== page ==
It’s not correct but it is easy to think of Michelle Wie as a former professional golfer, an incandescent star whose immense celebrity outshone her achievements.
The fact is Wie is just 30 years old and her playing career (impacted by wrist issues) is on hiatus as she and her new husband, Jonnie West, await the birth of their first child, a daughter due this summer.
But because Wie has been a part of golf’s public consciousness for nearly two decades and her career has twisted at times like a Blue Ridge Mountains back road, it’s fair to wonder if the LPGA Tour has seen the best of Wie as she settles into the next phase of her life.
If Wie’s career has been framed by headlines, commercials and the public’s almost inescapable fascination with her journey, her résumé is crowned by one steamy summer week in the North Carolina sandhills when Wie captured the 2014 U.S. Women’s Open at Pinehurst No. 2.
“I thought to myself, ‘I want to be here on Sunday. I want to feel this exact thing.’ It’s a dream come true that it actually happened.” – Michelle Wie
Wie has just five career victories as a professional but winning the 2014 U.S. Women’s Open did more than change her narrative. It helped validate the outsized expectations that surrounded her from the time she dared to try qualifying for men’s professional events. And it stamped her a major champion, a brand that stays with players like birthmarks.
It happened at Pinehurst where, for the only time in history, the men’s and women’s U.S. Opens were played on the same course on consecutive weekends. It was a bold decision by the USGA, to set up its two most important championships on the same course, one just recently reimagined by Bill Coore and Ben Crenshaw.
One June Sunday, Wie was in the gallery watching eventual champion Martin Kaymer and Rickie Fowler in the final pairing of the men’s U.S. Open. One week later she was walking up the 18th fairway, looking at the same grandstands, and hearing the cheers for her.
“I was like, ‘Oh, this would be really cool if it was me,’ ” Wie recalled from her Sunday at the men’s Open. “We were kind of walking up 18, and I told (Jessica) Korda, look to your left. Those people in the stands. It was unbelievable. We both got goosebumps. I thought to myself, ‘I want to be here on Sunday. I want to feel this exact thing.’ It’s a dream come true that it actually happened.”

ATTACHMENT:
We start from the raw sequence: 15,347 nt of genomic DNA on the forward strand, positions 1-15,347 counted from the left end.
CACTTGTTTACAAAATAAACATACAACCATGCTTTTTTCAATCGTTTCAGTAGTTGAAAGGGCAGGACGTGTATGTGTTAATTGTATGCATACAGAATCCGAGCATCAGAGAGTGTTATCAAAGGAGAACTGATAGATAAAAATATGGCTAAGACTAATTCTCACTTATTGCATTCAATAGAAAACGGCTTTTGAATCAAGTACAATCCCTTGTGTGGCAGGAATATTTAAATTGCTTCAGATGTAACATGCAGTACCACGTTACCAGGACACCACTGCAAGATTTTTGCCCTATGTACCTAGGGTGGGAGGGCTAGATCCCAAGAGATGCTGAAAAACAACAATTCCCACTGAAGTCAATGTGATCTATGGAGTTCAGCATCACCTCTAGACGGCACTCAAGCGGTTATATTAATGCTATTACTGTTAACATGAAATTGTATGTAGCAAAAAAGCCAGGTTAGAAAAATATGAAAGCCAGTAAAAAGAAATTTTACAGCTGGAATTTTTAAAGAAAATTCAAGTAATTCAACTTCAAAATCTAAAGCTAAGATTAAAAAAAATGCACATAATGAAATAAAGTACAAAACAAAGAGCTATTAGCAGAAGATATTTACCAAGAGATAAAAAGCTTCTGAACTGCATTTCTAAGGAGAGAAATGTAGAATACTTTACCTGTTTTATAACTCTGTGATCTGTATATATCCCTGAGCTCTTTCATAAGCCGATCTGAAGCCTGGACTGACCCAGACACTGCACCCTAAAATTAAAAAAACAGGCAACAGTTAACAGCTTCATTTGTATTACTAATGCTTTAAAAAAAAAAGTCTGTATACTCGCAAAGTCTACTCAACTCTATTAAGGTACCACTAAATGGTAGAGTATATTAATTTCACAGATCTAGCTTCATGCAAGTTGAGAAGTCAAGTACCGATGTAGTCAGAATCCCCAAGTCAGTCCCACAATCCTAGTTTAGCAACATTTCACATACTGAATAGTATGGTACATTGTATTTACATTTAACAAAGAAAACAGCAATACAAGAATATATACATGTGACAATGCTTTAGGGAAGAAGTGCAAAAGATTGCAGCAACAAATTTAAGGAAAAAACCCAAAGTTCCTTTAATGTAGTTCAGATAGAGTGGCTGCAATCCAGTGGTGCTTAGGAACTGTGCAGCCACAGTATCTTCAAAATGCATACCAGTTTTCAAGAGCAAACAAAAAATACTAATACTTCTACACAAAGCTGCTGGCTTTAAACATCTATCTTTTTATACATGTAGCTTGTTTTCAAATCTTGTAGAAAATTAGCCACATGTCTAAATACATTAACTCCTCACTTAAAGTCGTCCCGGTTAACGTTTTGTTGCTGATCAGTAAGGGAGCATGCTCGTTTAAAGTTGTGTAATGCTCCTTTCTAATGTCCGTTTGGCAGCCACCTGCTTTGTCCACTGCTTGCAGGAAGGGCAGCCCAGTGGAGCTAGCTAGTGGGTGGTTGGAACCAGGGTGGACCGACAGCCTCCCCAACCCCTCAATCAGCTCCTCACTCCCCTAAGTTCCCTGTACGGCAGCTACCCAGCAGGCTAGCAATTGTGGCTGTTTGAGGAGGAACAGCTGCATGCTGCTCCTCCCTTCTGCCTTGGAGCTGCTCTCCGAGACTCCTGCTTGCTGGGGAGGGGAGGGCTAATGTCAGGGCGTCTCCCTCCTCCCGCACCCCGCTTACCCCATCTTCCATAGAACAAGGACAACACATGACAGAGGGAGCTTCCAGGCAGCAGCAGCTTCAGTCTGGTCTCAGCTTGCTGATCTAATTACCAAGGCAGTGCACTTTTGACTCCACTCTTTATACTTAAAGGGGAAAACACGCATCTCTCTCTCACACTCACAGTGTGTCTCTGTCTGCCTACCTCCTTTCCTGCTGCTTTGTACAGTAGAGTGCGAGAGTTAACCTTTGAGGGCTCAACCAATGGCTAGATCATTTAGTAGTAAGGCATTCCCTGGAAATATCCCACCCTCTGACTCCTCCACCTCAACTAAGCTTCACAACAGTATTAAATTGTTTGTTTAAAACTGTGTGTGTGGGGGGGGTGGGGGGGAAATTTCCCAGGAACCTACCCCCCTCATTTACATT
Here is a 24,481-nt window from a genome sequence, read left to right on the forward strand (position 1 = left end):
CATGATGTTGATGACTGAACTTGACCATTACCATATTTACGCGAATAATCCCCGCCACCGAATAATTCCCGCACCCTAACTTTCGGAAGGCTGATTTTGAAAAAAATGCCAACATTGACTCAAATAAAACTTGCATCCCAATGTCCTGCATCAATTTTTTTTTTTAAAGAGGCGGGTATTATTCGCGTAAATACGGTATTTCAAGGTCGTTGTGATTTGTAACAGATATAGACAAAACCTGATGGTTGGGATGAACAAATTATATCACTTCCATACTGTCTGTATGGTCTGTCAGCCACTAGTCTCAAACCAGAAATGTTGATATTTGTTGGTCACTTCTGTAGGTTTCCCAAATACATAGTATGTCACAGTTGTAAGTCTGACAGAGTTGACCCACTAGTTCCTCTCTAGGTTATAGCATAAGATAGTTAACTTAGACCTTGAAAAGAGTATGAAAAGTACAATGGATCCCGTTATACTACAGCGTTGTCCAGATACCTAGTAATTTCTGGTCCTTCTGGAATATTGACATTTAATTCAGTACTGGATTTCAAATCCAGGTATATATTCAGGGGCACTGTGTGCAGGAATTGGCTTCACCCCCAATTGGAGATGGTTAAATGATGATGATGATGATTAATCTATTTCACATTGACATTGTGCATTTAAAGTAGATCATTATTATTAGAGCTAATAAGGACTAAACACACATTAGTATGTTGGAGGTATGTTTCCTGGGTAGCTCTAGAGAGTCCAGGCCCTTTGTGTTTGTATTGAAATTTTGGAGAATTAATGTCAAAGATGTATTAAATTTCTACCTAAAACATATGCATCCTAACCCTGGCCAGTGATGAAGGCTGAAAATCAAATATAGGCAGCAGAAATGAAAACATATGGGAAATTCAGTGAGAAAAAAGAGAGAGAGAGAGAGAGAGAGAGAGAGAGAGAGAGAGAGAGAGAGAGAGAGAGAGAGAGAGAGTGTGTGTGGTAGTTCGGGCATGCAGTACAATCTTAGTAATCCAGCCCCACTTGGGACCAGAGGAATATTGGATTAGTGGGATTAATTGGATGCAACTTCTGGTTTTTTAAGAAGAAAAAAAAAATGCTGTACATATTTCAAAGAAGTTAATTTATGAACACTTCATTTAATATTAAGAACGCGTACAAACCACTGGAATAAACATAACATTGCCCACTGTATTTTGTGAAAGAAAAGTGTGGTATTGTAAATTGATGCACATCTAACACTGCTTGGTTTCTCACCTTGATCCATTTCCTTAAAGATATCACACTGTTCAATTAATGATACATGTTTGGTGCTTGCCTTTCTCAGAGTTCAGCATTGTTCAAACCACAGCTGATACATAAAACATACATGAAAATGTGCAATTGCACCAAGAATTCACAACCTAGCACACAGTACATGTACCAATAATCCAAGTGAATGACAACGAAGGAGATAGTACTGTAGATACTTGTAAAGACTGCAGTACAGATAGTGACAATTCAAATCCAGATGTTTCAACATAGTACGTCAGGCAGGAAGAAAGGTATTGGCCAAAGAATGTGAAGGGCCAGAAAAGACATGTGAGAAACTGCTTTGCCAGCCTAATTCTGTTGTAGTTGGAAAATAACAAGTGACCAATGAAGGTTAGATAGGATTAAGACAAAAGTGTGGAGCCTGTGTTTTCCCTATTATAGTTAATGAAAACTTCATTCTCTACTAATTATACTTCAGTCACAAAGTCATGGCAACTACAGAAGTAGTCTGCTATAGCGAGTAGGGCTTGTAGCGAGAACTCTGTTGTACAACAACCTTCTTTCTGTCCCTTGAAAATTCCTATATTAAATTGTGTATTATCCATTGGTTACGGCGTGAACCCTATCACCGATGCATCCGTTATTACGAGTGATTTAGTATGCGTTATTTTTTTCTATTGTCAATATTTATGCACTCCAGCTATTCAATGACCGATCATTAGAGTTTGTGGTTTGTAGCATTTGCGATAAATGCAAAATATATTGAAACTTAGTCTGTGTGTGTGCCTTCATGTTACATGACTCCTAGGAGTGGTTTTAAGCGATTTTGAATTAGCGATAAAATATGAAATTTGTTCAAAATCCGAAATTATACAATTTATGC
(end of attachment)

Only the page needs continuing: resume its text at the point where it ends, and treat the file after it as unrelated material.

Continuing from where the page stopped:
It’s not a stretch to say that Wie was a cultural touchstone, a Hawaiian-born marketing dream, a young woman who had the look, the style and the game to see a wider horizon. It was not so much that Wie never made the cut in a men’s professional event or that she never qualified for the men’s U.S. Open, it’s that she tried.
Eventually, Wie grew into more than a curiosity. She chose to stay four years at Stanford despite the enormous lure of being a full-time professional and, while she has battled injury issues on and off in her career, she remained a star, drawing attention for who she is even if someone else was winning.
When the 2014 Women’s Open began at Pinehurst, Wie had already finished second in the Kraft Nabisco Championship earlier in the year and had won the LPGA Lotte Championship two months prior. Stacy Lewis, Inbee Park and Lydia Ko were among the pre-tournament favorites on a firm golf course that demanded precision going into and around the greens.
It was already the 11th U.S. Women’s Open appearance for the 24-year-old, including a T3 finish in 2006.
“I really feel like I’m kind of starting the second part of my career. It’s fun. It’s a long journey. I think a golf career, you’re going to have ups, you’re going to have downs, it’s not a short career, it’s a very long career. I’m in it for the long run,” Wie said in a pre-tournament press conference.
Wie was in or near the lead from the outset, sitting one back of Lewis after 18 holes, holding a three-stroke lead after two days and sharing the lead with Amy Yang entering the final round.
Playing on sun-browned fairways, Wie gradually built her lead in the final round. By the time she reached the long par-4 16th, Wie led Lewis by three strokes.
An aggressive decision at 16 – hitting a hybrid from a fairway bunker – led to a double bogey that left Wie just one ahead. Rather than crumble, Wie responded by holing a twisting 25-foot birdie putt at the par-3 17th that allowed her to savor the uphill walk to the final green.
“I wanted so badly to be in that position, just to kind of have a leisurely walk-up-to-18-and-make-a-par-to-win kind of thing. And I feel so lucky. Just seeing everyone root for me and it just felt so special,” Wie said.
Despite the disappointment of finishing second, Lewis understood the magnitude of the moment.
“I think that scene on 18, being on network TV, as many people as we had around there at Pinehurst No. 2 and Michelle Wie winning the golf tournament, I don’t think you can script it any better,” Lewis said.
“I think it’s great for the game of golf. I think it’s even better for women’s golf. I’m so happy for Michelle Wie. I mean this has been such a long time coming for her.”
Michelle Wie celebrates with the trophy after winning the 2014 U.S. Women’s Open at Pinehurst. Photo: Streeter Lecka, Getty Images
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